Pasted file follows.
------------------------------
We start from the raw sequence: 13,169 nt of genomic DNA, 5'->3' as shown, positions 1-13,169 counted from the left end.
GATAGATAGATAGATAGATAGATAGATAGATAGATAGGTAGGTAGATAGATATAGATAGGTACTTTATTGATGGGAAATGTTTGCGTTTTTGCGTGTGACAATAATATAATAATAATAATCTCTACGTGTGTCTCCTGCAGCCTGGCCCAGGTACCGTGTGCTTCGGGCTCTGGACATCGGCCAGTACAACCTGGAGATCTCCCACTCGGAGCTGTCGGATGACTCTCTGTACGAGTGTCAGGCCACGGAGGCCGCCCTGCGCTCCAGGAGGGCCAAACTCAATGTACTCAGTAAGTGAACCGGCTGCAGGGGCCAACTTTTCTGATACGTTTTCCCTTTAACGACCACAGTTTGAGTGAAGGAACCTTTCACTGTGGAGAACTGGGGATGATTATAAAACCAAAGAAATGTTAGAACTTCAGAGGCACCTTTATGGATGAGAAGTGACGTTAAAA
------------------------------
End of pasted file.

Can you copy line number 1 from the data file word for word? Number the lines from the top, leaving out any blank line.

We start from the raw sequence: 13,169 nt of genomic DNA, 5'->3' as shown, positions 1-13,169 counted from the left end.